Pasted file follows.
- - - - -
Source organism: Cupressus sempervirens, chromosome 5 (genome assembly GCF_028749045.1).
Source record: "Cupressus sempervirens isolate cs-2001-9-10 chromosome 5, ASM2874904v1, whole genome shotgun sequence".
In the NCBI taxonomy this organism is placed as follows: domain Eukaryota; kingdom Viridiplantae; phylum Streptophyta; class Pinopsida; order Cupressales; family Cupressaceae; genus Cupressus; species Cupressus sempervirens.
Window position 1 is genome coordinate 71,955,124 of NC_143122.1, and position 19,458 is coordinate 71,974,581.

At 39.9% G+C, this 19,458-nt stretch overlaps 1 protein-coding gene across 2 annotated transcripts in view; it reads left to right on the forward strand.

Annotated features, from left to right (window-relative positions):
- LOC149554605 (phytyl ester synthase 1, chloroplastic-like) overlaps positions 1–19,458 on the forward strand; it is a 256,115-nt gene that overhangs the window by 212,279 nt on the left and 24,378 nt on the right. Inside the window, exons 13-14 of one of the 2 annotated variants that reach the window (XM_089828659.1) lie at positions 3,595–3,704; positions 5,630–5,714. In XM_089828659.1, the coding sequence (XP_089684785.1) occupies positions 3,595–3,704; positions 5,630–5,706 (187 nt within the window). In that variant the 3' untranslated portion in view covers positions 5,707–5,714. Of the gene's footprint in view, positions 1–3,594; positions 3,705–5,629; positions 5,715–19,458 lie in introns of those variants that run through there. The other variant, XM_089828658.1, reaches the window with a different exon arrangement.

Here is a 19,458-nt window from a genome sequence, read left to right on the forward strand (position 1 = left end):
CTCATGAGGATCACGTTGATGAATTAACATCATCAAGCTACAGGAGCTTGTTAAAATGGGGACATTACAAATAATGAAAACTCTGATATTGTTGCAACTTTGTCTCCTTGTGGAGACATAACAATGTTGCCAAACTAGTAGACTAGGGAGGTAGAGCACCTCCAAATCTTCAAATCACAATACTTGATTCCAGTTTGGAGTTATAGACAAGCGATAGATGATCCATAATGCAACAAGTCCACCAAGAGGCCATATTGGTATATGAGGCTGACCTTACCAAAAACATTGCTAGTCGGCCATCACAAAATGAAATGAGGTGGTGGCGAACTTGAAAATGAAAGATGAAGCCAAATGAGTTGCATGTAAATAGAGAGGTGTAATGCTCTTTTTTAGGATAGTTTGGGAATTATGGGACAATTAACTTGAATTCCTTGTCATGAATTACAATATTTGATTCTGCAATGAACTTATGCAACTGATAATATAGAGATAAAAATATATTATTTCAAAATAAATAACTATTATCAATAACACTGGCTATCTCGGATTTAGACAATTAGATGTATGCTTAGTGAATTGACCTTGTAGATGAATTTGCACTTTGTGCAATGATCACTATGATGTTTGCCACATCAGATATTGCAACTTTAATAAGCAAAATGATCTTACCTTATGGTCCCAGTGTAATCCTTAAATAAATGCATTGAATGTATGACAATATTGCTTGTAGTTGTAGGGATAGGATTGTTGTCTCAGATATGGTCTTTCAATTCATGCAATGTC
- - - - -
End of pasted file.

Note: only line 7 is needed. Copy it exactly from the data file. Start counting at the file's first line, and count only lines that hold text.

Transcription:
- LOC149554605 (phytyl ester synthase 1, chloroplastic-like) overlaps positions 1–19,458 on the forward strand; it is a 256,115-nt gene that overhangs the window by 212,279 nt on the left and 24,378 nt on the right. Inside the window, exons 13-14 of one of the 2 annotated variants that reach the window (XM_089828659.1) lie at positions 3,595–3,704; positions 5,630–5,714. In XM_089828659.1, the coding sequence (XP_089684785.1) occupies positions 3,595–3,704; positions 5,630–5,706 (187 nt within the window). In that variant the 3' untranslated portion in view covers positions 5,707–5,714. Of the gene's footprint in view, positions 1–3,594; positions 3,705–5,629; positions 5,715–19,458 lie in introns of those variants that run through there. The other variant, XM_089828658.1, reaches the window with a different exon arrangement.